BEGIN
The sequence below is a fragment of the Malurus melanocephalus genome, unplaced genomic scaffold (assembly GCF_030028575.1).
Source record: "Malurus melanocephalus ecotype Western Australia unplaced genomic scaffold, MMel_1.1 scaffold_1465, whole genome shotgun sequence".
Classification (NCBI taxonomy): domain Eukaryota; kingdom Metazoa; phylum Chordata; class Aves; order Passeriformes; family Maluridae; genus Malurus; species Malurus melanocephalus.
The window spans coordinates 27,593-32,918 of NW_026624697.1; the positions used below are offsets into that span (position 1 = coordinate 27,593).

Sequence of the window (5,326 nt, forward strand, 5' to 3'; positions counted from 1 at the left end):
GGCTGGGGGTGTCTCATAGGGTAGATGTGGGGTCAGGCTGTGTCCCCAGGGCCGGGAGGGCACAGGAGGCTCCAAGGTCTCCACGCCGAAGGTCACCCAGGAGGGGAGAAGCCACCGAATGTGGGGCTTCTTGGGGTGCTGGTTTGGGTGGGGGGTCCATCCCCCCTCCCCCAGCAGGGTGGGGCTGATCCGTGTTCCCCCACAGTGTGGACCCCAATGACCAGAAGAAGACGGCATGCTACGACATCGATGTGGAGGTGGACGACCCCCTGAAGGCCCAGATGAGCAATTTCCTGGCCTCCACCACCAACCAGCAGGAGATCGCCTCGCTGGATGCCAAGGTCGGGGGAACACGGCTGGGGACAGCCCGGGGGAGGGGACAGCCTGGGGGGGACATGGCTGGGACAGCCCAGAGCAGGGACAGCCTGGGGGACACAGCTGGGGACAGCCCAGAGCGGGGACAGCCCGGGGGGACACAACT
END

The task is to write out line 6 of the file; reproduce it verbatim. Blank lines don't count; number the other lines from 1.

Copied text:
GGCTGGGGGTGTCTCATAGGGTAGATGTGGGGTCAGGCTGTGTCCCCAGGGCCGGGAGGGCACAGGAGGCTCCAAGGTCTCCACGCCGAAGGTCACCCAGGAGGGGAGAAGCCACCGAATGTGGGGCTTCTTGGGGTGCTGGTTTGGGTGGGGGGTCCATCCCCCCTCCCCCAGCAGGGTGGGGCTGATCCGTGTTCCCCCACAGTGTGGACCCCAATGACCAGAAGAAGACGGCATGCTACGACATCGATGTGGAGGTGGACGACCCCCTGAAGGCCCAGATGAGCAATTTCCTGGCCTCCACCACCAACCAGCAGGAGATCGCCTCGCTGGATGCCAAGGTCGGGGGAACACGGCTGGGGACAGCCCGGGGGAGGGGACAGCCTGGGGGGGACATGGCTGGGACAGCCCAGAGCAGGGACAGCCTGGGGGACACAGCTGGGGACAGCCCAGAGCGGGGACAGCCCGGGGGGACACAACT